One of the release sites located adjacent to a wildlife sanctuary a nearby village provided the opportunity to get local community members involved. Representatives from BFREE, Belize Turtle Ecology Lab, and the Belize Fisheries Department met village leaders and a small group of school children one morning in early August. The organizations introduced the community to the captive-breeding program taking place at BFREE, presented on current Hicatee research, reviewed Belize’s laws pertaining to Hicatee, and described current outreach efforts including the upcoming fourth annual Hicatee Awareness Month in October. After the presentation, the group walked to the river’s edge where they released a dozen of the critically endangered captive-bred turtles into the wild.
The release and the associated outreach event represent a major milestone in our ongoing effort to save the Hicatee turtle from extinction. These milestones could not have been reached without the ongoing support of our project partner, the Turtle Survival Alliance. Their belief and engagement in Hicatee conservation efforts has allowed the project to continue moving forward even in the most difficult of times.
Now in its third year, the BFREE Science and Education Fellowship program’s goal is to provide opportunities for exceptionally qualified early-career conservationists. Current Fellows are Lenardo (Leo) Ash who has been assigned to work in the cacao agroforestry program and Jonathan Dubon who is assigned to work at the Hicatee Conservation and Research Center (HCRC).
As Fellows, they learn all aspects of the general operations of their assigned program and are additionally responsible for data collection, research and reporting. The Fellows also have the opportunity to work directly with visiting researchers and field course groups from Belize and abroad. One of Jonathan’s goals in the coming months is to help to improve and organize the extensive database for the HCRC and to help implement better protocols for data collection, recording, storage and use. This is a much-needed and critical task as we continue to gather more information on our existing and ever-growing population of Hicatee turtles.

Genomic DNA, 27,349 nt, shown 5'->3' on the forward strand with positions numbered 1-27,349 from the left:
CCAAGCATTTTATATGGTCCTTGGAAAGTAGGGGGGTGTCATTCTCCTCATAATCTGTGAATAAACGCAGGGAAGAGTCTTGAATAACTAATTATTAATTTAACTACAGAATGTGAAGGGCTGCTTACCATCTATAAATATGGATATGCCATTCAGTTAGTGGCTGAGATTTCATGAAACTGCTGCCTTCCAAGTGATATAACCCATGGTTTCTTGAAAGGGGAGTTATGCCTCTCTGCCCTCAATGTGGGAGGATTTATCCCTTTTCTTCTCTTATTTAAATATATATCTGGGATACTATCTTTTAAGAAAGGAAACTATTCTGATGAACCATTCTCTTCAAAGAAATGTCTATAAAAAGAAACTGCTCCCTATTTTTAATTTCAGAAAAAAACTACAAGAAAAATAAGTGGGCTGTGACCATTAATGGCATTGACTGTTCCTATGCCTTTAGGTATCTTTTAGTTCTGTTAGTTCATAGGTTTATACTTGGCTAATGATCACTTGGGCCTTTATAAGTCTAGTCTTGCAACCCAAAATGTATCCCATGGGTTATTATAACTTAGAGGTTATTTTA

As with all things, the pandemic has greatly changed our plans for the 2020 Fellowship Program; without visitors to the field station, there are less opportunities to gain fresh perspectives. We’ve tried to use the time to take advantage of the resources we have in front of us. Along with other staff, Fellows are participating in Herpetology 101 and under Jacob Marlin’s tutelage, are learning to name and identify the many reptiles found around BFREE. Also, Fellows are developing research projects in their area of work which they will focus on over the next year.
We are excited and motivated by these young conservationists. Their interest inspires us to dream bigger. Our goal is to grow this program in the coming years, so that more Belizeans can participate and receive specialized training at BFREE.
The Fellows take their roles seriously and look forward to making the most of the opportunity while gaining critical skills along the way. When asked what it means to be a next-generation environmentalist in Belize, Leo thoughtfully replied, “I believe it means understanding current issues affecting the planet, and helping to make changes before they become irreversible.